In the UK, Prime Minister Theresa May called a snap election in April in the hope of securing a greater electoral mandate ahead of Brexit negotiations. However, the result saw no party get a majority of seats. The largest party, the Conservatives, entered into a support agreement with the Democratic Unionist Party to form a working majority.

    Looking ahead, while the upcoming German election is unlikely to cause upsets, we have yet to see a detailed policy agenda from US President Donald Trump.

    Evidence suggests that markets tend to overreact to political shocks, creating opportunities for value-based contrarian approaches such as ours. Recent history suggests we shouldn’t be alarmed by unexpected results, and they can create as many opportunities as dangers.


  • Some equity markets highly valued

    Equity markets worldwide continued their move upwards over the quarter but opportunities still exist and there’s no obvious trigger for a sell-off.

    We continue to have a positive outlook for global equity markets based on the view that global growth will enjoy a modest boost from economic policies in the US and UK.

    In global terms, we prefer European and Japanese equities, which are inexpensive relative to other developed markets. Europe is at an earlier stage in the economic cycle than the US, and growth and inflation are now picking up. We saw strong earnings from European companies last quarter, which boosted stock prices, and believe that the latest earnings season will be similarly positive.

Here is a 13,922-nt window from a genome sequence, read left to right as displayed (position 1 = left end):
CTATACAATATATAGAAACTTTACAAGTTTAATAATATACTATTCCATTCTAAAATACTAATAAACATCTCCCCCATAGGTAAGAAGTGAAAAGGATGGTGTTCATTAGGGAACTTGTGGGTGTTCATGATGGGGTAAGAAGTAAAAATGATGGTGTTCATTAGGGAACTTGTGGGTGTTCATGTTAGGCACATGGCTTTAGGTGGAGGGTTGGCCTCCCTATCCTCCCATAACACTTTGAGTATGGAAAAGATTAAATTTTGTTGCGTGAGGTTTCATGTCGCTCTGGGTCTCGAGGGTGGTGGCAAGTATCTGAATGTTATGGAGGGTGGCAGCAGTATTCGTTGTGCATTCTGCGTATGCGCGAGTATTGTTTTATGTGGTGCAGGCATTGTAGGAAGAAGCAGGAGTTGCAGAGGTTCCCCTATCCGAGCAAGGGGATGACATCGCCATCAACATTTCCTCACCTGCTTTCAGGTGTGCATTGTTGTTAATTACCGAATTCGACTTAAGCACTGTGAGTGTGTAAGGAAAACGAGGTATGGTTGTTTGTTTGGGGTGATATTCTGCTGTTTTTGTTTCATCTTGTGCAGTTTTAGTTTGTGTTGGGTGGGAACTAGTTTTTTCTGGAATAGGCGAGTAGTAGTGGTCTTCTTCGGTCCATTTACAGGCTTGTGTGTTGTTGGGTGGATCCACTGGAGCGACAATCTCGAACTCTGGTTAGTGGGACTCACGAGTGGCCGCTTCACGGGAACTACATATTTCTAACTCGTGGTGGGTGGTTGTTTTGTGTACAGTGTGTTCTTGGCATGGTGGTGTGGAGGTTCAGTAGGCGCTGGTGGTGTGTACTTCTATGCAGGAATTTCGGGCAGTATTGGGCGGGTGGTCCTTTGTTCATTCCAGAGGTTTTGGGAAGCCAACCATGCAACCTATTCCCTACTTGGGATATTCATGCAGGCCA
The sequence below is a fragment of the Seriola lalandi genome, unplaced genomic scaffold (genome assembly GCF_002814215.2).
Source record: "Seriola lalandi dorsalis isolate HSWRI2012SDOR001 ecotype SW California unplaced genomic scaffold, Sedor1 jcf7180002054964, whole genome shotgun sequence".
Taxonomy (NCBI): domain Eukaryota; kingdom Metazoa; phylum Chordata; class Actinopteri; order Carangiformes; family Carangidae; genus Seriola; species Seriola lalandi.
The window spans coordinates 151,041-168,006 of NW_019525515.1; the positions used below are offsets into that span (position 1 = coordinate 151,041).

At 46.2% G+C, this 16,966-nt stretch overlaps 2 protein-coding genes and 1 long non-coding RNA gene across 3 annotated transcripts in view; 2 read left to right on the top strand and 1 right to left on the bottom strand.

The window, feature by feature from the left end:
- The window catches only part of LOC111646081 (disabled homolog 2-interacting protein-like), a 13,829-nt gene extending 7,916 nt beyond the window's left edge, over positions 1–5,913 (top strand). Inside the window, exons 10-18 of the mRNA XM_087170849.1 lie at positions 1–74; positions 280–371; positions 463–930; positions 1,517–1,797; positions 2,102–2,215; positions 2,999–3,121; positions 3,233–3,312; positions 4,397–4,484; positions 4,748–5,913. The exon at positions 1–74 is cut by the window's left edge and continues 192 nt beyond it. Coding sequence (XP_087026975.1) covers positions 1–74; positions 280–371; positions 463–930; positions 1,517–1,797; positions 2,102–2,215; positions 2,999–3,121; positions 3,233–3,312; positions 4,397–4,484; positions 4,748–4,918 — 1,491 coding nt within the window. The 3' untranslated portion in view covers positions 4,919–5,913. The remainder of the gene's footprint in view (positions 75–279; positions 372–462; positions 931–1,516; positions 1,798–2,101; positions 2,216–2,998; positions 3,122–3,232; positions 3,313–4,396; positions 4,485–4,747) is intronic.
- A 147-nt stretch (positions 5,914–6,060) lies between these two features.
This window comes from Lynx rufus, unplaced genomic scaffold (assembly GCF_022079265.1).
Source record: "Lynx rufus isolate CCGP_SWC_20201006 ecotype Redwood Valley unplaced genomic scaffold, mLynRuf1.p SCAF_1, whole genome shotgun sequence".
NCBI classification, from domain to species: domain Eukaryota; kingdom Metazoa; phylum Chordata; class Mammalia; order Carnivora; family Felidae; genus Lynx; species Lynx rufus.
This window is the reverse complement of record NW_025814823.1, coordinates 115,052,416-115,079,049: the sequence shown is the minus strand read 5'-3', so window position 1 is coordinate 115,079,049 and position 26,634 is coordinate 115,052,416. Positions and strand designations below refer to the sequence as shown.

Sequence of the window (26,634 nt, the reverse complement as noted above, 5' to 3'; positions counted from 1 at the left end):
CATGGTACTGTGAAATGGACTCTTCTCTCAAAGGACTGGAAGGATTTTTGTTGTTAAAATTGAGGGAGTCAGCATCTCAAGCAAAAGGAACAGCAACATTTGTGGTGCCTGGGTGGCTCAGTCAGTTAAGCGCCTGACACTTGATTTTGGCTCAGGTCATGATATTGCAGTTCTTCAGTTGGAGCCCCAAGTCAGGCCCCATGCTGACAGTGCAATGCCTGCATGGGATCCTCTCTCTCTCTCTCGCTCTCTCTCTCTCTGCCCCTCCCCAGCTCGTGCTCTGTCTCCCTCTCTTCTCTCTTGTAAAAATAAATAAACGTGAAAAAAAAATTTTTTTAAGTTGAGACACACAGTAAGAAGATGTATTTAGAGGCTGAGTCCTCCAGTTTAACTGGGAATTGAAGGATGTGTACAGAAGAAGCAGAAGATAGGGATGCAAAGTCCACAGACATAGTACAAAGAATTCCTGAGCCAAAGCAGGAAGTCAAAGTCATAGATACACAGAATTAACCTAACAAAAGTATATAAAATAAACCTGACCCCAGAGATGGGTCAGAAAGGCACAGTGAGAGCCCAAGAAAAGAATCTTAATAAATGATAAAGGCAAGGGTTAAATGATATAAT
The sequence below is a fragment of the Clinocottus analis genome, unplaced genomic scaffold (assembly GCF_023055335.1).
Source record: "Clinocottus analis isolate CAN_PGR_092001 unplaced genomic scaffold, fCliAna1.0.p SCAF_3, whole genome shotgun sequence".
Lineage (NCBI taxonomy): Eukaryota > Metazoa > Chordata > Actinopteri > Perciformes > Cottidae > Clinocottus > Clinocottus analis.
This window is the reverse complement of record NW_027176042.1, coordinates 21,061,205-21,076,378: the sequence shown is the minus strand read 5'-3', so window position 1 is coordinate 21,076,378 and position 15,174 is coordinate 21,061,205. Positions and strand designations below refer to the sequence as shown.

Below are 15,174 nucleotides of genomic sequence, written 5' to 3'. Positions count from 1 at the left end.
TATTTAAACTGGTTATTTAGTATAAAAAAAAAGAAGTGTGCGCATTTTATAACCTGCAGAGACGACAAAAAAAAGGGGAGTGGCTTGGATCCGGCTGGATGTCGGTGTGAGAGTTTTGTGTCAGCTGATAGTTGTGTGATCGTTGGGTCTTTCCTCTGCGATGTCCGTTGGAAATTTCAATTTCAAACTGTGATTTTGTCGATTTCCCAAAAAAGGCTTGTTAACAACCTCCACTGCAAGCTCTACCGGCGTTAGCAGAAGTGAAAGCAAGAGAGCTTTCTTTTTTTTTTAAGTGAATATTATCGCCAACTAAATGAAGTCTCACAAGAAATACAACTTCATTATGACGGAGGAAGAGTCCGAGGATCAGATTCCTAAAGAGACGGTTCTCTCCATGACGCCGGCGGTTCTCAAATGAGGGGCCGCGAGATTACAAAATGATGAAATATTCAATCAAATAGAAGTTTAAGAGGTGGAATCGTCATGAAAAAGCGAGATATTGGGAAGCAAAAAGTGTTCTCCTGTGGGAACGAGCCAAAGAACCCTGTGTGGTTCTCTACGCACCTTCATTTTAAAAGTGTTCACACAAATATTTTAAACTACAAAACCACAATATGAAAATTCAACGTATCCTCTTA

Performance of our Japanese equity holdings in the shorter term depends very much on the strength of the yen. While local currency returns have been solid, they have looked less impressive for sterling and dollar investors. In the longer term, though, on top of the attractive valuations, Japanese companies typically have strong balance sheets and are supported by an improving local economy.

    Some markets are highly valued, especially the US, and investors shouldn’t be alarmed by short-term market falls on the back of profit taking as markets continue to rise. At present there is no obvious trigger for a major correction – bear markets are frequently associated with a recession in the US, but data continues to show a strong US economy.

    We are therefore sticking with our slight preference for equities over bonds, but maintain a diversified portfolio, in line with our investment principles, to protect Coutts clients against any fall in equity values.



  Fund returns, after management and administration fees (platform fees not included)


Last quarter

30 Jun 16 to 30 Jun 17

Personal Portfolio Fund 1



 Personal Portfolio Fund 2



 Personal Portfolio Fund 3



 Personal Portfolio Fund 4



 Personal Portfolio Fund 5



The value of investments and any income from them can go down as well as up, and you may not recover the amount of your original investment. Where an investment involves exposure to a foreign currency, changes in rates of exchange may cause the value of the investment, and the income from it, to go up or down.

In the case of some investments, they may be illiquid and there may be no recognised market for them and it may therefore be difficult for you to deal in them or obtain reliable information about their value or the extent of the risks to which they are exposed.

Investments in emerging markets are subject to certain special risks, which include, for example, a certain degree of political instability, relatively unpredictable financial market trends and economic growth patterns, a financial market that is still in the development stage and a weak economy.